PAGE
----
He starts to break-dance like Leroy off Fame. His body and head spin round and round. His paws point upwards. People have said to me to get him on Britain’s Got Talent, but I don’t want any complicated contractual negotiations with Simon Cowell.
Finley has already wolfed his breakfast. He’s now standing on all-fours begging for some chews. But before Groundhopper hands them over Finley has to predict the result of today’s game. He has divided loyalties. When we go on holiday he’s looked after by two police officers (my in-laws). Finley puts his prejudices to one side and predicts a 4-1 thumping for the Plod.
I feel under the weather. There’s been a heavy frost which has put paid to my trip up to Mansfield. I arrange instead to meet my boss, Mick, at Vernon Park, in inner city Nottingham.
Before leaving the house I check my car tax disc is valid and that I’ve legal tread on my tyres – those boys in blue are never off duty.
My brother-in-law is a policeman. I was going to ask him to join me, but he’s too busy reading the Daily Mail and watching the ‘rugger.’
I drive past the Queens Medical Centre. The traffic surveillance unit are setting up their speed cameras.
It’s only a twenty minute journey but it stills gives me the chance to listen to Five Live smooth operator Danny Baker. Today he’s talking about how glam rock music carried its tunes onto the football terraces. For example ‘Ooh Teddy Teddy ......... Teddy Teddy Teddy Teddy Sheringham is in fact from the song ‘Son of My Father’ by Chicory Tip.
Vernon Park is a hive of activity. There’s a soccer school on for the young ones, while on an adjacent pitch an under 10 game is taking place. Mick turns up and we adjourn for coffee. Mick’s got the hump as he is entertaining a guest down at The City Ground this afternoon where the Tricky Trees pit their wits against Middlesbrough. Groundhopper was at the reverse fixture earlier in the season.
I like Vernon Colts and particularly their Irish chairman Pat Gordon. Notts County raided their club when they re-opened their centre of excellence. We have tried to repay them by donating balls, kit and equipment. Mick even arranged for Sven-Goran Eriksson to present their charter standard award a few weeks ago.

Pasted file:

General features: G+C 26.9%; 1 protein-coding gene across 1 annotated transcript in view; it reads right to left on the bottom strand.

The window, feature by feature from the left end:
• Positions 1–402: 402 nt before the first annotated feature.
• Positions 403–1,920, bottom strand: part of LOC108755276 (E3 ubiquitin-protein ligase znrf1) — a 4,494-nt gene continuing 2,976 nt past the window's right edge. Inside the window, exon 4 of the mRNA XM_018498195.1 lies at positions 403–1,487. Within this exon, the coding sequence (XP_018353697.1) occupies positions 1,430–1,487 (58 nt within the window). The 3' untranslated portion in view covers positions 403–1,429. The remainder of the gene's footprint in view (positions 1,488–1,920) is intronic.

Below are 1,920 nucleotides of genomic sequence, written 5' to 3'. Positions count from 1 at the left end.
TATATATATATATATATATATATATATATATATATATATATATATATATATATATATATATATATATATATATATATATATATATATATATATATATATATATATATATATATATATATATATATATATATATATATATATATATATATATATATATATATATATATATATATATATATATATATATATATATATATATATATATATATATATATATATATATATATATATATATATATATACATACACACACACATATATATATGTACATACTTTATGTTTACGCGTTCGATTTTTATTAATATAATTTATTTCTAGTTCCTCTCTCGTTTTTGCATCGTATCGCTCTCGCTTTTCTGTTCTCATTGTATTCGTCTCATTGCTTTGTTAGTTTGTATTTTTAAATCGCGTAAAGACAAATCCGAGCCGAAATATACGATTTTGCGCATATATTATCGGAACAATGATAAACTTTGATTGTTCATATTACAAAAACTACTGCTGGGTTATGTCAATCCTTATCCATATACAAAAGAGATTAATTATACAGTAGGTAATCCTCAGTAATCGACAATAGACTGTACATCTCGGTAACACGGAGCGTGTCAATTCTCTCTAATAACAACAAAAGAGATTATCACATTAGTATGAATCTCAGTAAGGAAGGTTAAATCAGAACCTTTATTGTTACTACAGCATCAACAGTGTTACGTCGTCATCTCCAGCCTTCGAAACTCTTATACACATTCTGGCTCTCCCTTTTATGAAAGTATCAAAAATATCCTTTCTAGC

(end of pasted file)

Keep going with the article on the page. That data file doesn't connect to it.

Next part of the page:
I drive over to Bulwell to take a few snaps. I pass the Bulwell Tattoo Shop – I bet they do a roaring trade in there. I nip to the cop shop. There’s not a boy in blue in sight – it must tea break again.
I drive back to Vernon Park to watch a 12.30pm kick off. Sticky junior has a game at 1pm at the glorious setting of Wollaton Park. It has stunning views, roaming deer and a demanding 18 hole golf course.
It’s a brave effort by junior’s team. They’re beaten 4-2 by Wollaton Hall u14s. Nothing floats my boat. A Forest scout stands across the far side of the pitch. The surface is too tacky for Sticky junior to display his dribbling skills. He sensibly sticks to a short passing game.
I’m soon back on the ring road heading back down to Basford. I turn right, past Stockhill Fire Station, and navigate my way onto Greenwich Avenue.
Bulwell is a market town on the northern edge of Nottingham. It has a population of 30,000. It once had a coal mine, brewery, landfill site and quarry, which employed local residents. Arsenal’s 1971 double-winning manager, Bertie Mee, was born in the town.
The Scots Grey pub, in the town centre, won the FA Carlsberg Sunday Cup in 2009, in an exciting final held at Liverpool’s Anfield Stadium. I saw them win their quarter final tie down at Greenwood Meadows’ Lenton Lane ground – they looked a cracking outfit.
Basford United Reserves are playing on one pitch, while to the far right Caribbean Cavaliers u11s entertain Holy Spirit Celtic. Sandwiched between the two is the big match.
There’s no programme been issued today as the guy who writes it is stuck at work. I get chatting to a Police fan and a Bulwell supporter.
The Police do well to raise a team. One or two will be on Smog patrol at The City Ground; others unavailable include: Officer Dibble (cat-sitting) PC Alf Ventress (on a tea-making and biscuit buying course) and PC Rowan (on a Club 18-30s holiday).
Bulwell are still riding on the crest of a wave after an injury-time winner a few weeks ago against their landlords Basford United caused a few dollies to be thrown out the pram. It was all played out live and exclusive on the world’s best message board, following a skillful piece of copy and pasting by the NSL press officer. One or two took the hump and the thread, much to Groundhopper’s disappointment, was removed.
At least the tea urn has found its way out of the pram and back into ‘Tony’s Teahut.’ The tea pot fails to make an appearance, but at least the brew is wet and warm.